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Maryland 70, Florida 68: Gators go down swinging in Brooklyn brawl

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Foul trouble for its frontcourt and a fine night from its foes doomed Florida in a hard-fought game.

NCAA Basketball: Florida at Maryland Vincent Carchietta-USA TODAY Sports

For Florida, it had to feel like instant replay and deja vu: Sitting on 68 points, with next to no time on the clock, the Gators were in position to steal a game from a Big Ten team that it had battled for 15 rounds.

The difference this time? Tyree Appleby missed.

Appleby’s stepback three with seconds remaining clanged off iron in Brooklyn’s Barclays Center on Sunday — unlike his three to sink Ohio State in Fort Myers in November — and so Florida fell, 70-68, at the end of a 40-minute war with the Terrapins.

Leading that charge in Danny Manning’s first win as interim head coach were Eric Ayala and Fatts Russell, guards who had been struggling for most of the year. In this game, they snapped out of cold spells, combining for 38 points on 24 shots, making six of their eight threes, and extracting key extra points from the game via and-one makes.

Ayala and Russell also kept the ball from bouncing Florida’s way too often in the second half, recovering from committing most of their eight combined turnovers early to prevent the Gators from getting too grabby after intermission.

Florida did have some answers for that backcourt on this night, thanks largely to some stellar perimeter shooting. The Gators compensated for a 1-for-7 start from three by draining 10 of their final 20 triples, with C.J. Felder buoying Florida with three in the first half and Appleby raining five, the majority after halftime, for all of his 15 points.

The Appleby spree included two sunk in the span of 13 seconds with just about six minutes to go that constituted a huge 6-0 run for Florida and wiped out Maryland’s biggest lead of seven points in a blink.

But Florida’s only other player — and only starter — in double figures was Phlandrous Fleming, whose fantastic line of 15 points, 11 rebounds, four assists, two blocks, and a steal was marred by a late turnover that squandered a chance for Florida to go ahead and turned into a point for Russell. And Fleming only made three of his 12 shots, two of them threes, exemplifying how much trouble Florida had scoring when its treys were not falling.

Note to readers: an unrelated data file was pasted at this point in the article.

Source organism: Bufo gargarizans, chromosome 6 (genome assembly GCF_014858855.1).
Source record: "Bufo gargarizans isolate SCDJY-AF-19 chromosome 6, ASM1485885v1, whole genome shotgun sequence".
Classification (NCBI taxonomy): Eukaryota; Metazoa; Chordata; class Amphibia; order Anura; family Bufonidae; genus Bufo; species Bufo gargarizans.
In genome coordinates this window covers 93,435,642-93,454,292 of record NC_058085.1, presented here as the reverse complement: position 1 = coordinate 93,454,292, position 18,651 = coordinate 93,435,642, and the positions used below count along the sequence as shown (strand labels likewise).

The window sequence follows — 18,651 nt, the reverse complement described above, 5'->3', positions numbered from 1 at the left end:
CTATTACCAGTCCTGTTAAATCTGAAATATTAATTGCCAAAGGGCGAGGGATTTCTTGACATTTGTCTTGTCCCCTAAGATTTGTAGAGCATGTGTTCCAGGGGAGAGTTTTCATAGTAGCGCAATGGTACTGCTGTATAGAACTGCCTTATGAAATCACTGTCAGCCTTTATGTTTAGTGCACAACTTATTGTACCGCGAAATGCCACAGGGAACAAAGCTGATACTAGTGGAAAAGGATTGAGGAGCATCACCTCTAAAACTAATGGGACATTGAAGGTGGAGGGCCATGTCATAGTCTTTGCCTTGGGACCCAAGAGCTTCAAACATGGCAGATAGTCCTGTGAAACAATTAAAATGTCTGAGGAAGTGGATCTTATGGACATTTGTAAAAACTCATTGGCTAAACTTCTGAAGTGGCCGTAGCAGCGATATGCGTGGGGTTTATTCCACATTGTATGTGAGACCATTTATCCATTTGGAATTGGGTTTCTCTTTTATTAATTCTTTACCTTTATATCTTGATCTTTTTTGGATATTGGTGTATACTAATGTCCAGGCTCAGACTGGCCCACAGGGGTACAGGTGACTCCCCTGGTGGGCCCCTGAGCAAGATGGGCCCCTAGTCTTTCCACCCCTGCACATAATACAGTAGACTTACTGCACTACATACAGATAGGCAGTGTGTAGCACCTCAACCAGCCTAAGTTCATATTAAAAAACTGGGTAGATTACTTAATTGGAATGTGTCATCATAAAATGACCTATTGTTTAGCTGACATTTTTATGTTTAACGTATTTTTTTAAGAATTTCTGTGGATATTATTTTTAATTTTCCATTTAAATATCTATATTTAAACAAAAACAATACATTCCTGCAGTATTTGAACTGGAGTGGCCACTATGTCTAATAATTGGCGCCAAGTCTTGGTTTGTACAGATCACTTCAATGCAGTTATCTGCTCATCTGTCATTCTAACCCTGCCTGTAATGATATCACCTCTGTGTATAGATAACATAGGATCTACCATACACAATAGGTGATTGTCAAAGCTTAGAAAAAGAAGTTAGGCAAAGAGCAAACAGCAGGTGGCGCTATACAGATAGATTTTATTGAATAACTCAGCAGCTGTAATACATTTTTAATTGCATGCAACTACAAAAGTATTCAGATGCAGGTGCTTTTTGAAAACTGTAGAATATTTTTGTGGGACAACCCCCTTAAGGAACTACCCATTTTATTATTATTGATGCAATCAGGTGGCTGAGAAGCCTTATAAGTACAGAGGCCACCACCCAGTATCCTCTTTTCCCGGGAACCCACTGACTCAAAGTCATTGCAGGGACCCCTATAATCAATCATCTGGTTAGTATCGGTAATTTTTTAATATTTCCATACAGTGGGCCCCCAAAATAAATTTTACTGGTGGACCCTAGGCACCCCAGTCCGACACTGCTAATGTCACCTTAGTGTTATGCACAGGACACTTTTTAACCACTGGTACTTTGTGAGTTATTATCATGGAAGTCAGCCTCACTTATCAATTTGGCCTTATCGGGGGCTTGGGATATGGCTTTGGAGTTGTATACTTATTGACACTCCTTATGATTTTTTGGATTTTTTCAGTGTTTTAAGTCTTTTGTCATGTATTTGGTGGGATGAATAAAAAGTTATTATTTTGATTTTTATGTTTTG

As has also been a recent theme, foul trouble for Anthony Duruji and Colin Castleton limited both on the evening. Duruji spent much of it sitting, reappearing late in the second half for a crucial game-tying drive, while Castleton joined him on the proverbial pine for the latter part of the first half, then spent the second half jostling for position and trying to avoid further fouls before ultimately picking up his fifth foul on the go-ahead basket from Russell preceding Duruji’s leveler.

Maryland would respond to that equalizer with a game-winner — Donta Scott tossing in a leaner that was one of a few tough shots he made en route to 12 points — that might not have happened with Castleton around to play Florida’s last defensive series. (And had a potential moving screen that sent Appleby to the floor been called at the top of the play that brought Castleton’s fifth foul, he might have remained in the game.)

But Florida had its own shot at a game-winner, and had a first play designed for Myreon Jones snuffed out by a Russell deflection, then saw Appleby improvise to get enough clean air to launch a triple from the right side that has fallen for him before.

On this night, it didn’t, dropping him to 5-for-8 from three — and Florida to 7-3, its momentum stymied again.

After a November that proved these Gators have more than enough guts and grit and a feasible amount of firepower to be in every game, December has shown in a baffling loss to Texas Southern that they can still flatline, and in tough losses to Oklahoma and Maryland that having enough fight for 40 minutes alone is no guarantee of having a hand raised after the bell.